Cash donations you make to your church are eligible deductions you may be entitled to claim on your income tax return. The Internal Revenue Service permits you to claim these deductions as long as you maintain written records of your donations. The church should provide you with a written statement, which lists the total amount of your donations for the year. This statement serves as adequate records for your deduction.
The amount or nature of the tithe is not normally a consideration in determining whether you can deduct the amount. However, you may only deduct tithes from which you receive no personal or entertainment benefit. If you do receive a benefit from your donation, you’ll need to subtract the value of the benefit you receive from the donation you claim. For example, if your donation includes a free dinner, you’ll need to subtract the value of the meal as a personal benefit. The remainder of your donation is tax deductible.
Itemized Deduction vs. Standard Deduction
You can claim tithes as charitable contributions on Schedule A as an itemized deduction, which is an attachment to your 1040 income tax return. The IRS allows you to claim either itemized deductions or a standard deduction to reduce your taxable income. Standard deductions are available to all taxpayers and the filing status of the taxpayer determines the deduction amount. Itemized deductions are the sum of specific expenses paid by the taxpayer during the year. The IRS does not allow you to claim both standard and itemized deductions, so you’ll need to determine which category gives largest tax deduction. Aside from charitable contributions, other common itemized deductions include mortgage interest, mortgage insurance premiums, property taxes and state income taxes paid. Standard deduction amounts change each year, so review current instructions for Form 1040 to determine your standard.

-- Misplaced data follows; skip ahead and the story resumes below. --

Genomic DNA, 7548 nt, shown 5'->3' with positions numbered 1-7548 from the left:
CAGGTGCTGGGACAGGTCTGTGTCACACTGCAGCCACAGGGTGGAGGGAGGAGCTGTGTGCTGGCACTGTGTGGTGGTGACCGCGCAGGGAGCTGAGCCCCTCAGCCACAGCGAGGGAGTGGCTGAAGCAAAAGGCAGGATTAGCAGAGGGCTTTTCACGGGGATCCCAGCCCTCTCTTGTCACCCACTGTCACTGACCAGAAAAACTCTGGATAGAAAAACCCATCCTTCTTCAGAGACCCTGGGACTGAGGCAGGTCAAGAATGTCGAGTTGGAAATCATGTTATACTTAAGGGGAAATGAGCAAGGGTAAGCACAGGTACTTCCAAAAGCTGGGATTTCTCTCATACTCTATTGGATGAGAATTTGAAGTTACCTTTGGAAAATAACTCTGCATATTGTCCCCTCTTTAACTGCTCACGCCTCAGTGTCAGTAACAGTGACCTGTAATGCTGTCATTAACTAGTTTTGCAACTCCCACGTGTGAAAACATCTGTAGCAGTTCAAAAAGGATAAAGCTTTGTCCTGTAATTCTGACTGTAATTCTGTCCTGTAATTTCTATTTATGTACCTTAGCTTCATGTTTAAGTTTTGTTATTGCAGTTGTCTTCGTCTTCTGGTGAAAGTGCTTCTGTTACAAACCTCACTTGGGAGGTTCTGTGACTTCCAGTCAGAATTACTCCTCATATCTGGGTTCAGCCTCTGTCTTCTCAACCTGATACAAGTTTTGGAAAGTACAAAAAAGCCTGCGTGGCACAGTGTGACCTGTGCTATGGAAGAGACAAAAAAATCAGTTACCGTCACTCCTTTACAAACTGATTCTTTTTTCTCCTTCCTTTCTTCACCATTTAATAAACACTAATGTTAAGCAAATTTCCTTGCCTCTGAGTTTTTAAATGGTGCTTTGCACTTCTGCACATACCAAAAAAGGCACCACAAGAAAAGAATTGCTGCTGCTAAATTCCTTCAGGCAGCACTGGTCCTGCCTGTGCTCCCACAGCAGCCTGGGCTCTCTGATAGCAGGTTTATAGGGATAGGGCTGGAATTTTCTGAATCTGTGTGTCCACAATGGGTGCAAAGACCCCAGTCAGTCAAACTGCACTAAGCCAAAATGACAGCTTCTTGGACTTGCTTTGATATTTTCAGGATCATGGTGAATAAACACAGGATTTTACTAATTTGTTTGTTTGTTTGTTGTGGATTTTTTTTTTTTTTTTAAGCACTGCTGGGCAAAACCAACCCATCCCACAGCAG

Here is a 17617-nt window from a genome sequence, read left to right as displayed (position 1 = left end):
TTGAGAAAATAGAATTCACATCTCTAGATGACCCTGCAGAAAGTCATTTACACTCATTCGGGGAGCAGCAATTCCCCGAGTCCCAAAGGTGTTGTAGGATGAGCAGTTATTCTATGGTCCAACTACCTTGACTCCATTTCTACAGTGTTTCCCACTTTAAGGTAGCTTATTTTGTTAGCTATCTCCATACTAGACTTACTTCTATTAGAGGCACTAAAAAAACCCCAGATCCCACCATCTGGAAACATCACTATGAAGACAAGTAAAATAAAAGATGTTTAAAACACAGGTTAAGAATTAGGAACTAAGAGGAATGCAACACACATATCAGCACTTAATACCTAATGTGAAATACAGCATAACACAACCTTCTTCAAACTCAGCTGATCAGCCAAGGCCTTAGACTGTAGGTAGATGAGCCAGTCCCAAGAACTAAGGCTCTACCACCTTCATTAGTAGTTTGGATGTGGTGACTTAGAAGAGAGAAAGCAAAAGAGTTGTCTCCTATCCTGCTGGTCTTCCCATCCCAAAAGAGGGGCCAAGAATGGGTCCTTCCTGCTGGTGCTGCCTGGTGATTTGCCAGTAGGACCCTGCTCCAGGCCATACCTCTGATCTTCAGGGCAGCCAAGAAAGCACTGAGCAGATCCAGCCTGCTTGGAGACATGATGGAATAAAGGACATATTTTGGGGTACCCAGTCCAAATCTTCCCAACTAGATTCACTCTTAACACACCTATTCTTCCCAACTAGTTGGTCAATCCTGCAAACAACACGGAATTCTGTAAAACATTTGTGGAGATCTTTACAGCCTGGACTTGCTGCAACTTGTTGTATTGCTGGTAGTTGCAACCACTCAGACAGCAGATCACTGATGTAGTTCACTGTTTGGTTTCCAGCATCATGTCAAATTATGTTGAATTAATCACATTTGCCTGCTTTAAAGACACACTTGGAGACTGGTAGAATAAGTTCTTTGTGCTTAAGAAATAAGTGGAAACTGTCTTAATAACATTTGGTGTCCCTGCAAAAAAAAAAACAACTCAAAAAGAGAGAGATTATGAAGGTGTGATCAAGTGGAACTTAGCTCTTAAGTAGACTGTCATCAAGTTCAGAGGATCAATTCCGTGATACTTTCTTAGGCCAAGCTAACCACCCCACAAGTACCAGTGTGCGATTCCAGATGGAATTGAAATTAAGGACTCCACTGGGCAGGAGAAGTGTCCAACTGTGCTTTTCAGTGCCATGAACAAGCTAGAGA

If you file itemized deductions, the total amount of charitable contributions you can claim is subject to Adjusted Gross Income, or AGI, limitations. The AGI limitation for churches is 50 percent. This means that you can deduct no more than 50 percent of your adjusted gross income for church tithes. The IRS calculates your adjusted gross income by adding your income from all sources and subtracting certain deductions, such as student loan interest, IRA contributions, self-employment taxes and moving expenses.
If you exceed the 50 percent AGI limitation during a year, you don't forfeit your deductible contributions. While you are limited to the amount you can deduct in a particular year, any deductible tithes you make over the limitation amount carry over to subsequent tax years. You may carryover contributions from previous years, up to the amount of any applicable AGI limitation, for five years or until the excess is fully deducted, whichever occurs sooner.
- IRS: Publication 17 -- Your Federal Income Tax: Organizations That Qualify to Receive Deductible Contributions
- IRS: Publication 17 -- Your Federal Income Tax: Examples of Charitable Contributions - A Quick Check
- IRS: Instructions for Schedule A: Charitable Contributions - Gifts by Cash or Check
- IRS: Publication 526 -- Charitable Contributions: Limits on Deductions